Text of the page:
I-9, E-Verify, Managing Visa Employees
+ I-9 Employment Eligibility Verification
Arizona Immigration Attorneys
All U.S. employers must complete a Form I-9 for a new hire to verify that the new hire is eligible for employment in the U.S.
Origin of I-9 Process
- The Immigration Reform and Control Act of 1986 (IRCA)
- Imposed administrative sanctions for Form I-9 hiring and verification violations.
- Made it unlawful to knowingly hire or continue to employ unauthorized aliens.
- The goal was to remove the “magnet” of employment that drives illegal immigration.
Who needs to Complete an I-9?
- Apply to all employees hired on or after November 6, 1986.
- Not required:
- Hired before November 6, 1986.
- Casual domestic worker in a private home on a sporadic, irregular, or intermittent basis.
- Independent contractors.
- Employees of employee leasing company.
The I-9 Process.
When to complete Section 1?
- As early as: You have offered the individual the job, and
- The individual has accepted the offer
- Before Date of Hire – On employee’s first day of employment (actual day an employee starts working for wages or compensation)
- Example: A blank I-9 form can be included in the “orientation” packet with health insurance enrollment form, W-4, A-4, etc.
Complete Section 1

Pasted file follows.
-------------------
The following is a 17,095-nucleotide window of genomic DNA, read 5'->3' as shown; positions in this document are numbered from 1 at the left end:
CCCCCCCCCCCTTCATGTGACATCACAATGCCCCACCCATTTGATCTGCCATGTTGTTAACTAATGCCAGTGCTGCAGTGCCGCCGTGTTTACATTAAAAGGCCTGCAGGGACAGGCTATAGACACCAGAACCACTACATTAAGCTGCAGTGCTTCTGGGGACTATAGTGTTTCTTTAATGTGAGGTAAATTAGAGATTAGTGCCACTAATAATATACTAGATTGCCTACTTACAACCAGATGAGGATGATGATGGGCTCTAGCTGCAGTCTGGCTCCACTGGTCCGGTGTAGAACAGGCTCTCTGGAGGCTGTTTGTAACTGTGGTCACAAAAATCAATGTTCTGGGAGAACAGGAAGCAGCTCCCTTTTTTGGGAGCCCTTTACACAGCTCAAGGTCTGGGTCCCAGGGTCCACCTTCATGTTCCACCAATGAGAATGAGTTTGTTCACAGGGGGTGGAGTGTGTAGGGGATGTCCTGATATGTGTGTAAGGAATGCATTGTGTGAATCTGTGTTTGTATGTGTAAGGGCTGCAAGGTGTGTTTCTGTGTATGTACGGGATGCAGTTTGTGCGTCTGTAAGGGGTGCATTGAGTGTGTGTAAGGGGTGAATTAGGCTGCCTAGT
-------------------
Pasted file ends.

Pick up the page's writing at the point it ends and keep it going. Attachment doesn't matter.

Employee’s responsibilities to complete:
- Last name, first name, MI
- Other name (maiden name)
- Date of Birth
- Social security number (Not optional if employer uses E-Verify)
- Email and telephone number
- Check the “right” box
- Signature and Date
- Preparer and translator certification (if applicable)
Employer’s responsibilities to:
- Review the information
- Ensure employee provided all required information
- Ensure employee signed and dated the form
- Ensure the prepare/translator certification has been completed (if applicable)
- Check if the employee’s work authorization has an expiration date
- Check if that expiration date matches what’s in section 2
- Reminder employee of re-verification (if applicable)
Complete Section 2
Employer must complete section 2 as early as employee has accepted job offer, but no later than 3rd day of date of hire. If the employee starts on a Monday, Section 2 must be completed by Thursday.
Employee must present document to verify that he/she is eligible to work in the U.S. by submitting either one List A document, or one List B plus one List C document.